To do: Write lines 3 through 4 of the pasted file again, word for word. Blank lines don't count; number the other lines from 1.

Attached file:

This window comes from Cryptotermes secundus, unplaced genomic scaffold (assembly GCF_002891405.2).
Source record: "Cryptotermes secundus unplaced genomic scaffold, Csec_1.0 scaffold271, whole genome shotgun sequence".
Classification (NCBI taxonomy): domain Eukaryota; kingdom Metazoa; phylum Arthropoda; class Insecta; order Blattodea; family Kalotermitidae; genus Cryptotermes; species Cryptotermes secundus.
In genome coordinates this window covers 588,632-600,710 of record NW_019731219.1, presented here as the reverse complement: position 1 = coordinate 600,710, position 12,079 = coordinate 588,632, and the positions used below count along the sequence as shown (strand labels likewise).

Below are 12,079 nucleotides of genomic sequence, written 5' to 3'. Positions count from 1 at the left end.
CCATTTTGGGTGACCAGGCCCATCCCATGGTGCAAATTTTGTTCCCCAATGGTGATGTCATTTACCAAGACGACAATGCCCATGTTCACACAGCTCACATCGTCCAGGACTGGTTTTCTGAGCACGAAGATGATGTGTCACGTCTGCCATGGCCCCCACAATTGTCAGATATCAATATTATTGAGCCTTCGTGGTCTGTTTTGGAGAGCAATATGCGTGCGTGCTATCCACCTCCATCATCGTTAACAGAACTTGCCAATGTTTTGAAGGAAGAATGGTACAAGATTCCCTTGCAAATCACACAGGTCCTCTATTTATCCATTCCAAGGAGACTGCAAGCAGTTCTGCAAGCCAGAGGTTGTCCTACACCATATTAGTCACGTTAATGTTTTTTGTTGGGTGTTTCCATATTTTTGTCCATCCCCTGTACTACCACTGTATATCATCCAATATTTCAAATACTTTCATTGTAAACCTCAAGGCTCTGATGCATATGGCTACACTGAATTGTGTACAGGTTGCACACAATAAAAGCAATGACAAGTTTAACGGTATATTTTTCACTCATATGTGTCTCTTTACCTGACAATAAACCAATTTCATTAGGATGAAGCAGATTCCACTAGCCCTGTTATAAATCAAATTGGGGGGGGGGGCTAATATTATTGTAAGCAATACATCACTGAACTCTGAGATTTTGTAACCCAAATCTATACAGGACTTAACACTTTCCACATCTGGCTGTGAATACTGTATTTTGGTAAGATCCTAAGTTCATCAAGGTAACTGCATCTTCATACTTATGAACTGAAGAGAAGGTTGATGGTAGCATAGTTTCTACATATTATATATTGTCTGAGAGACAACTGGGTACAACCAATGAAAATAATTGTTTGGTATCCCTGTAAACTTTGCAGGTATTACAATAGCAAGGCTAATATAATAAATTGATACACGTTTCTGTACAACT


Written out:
Classification (NCBI taxonomy): domain Eukaryota; kingdom Metazoa; phylum Arthropoda; class Insecta; order Blattodea; family Kalotermitidae; genus Cryptotermes; species Cryptotermes secundus.
In genome coordinates this window covers 588,632-600,710 of record NW_019731219.1, presented here as the reverse complement: position 1 = coordinate 600,710, position 12,079 = coordinate 588,632, and the positions used below count along the sequence as shown (strand labels likewise).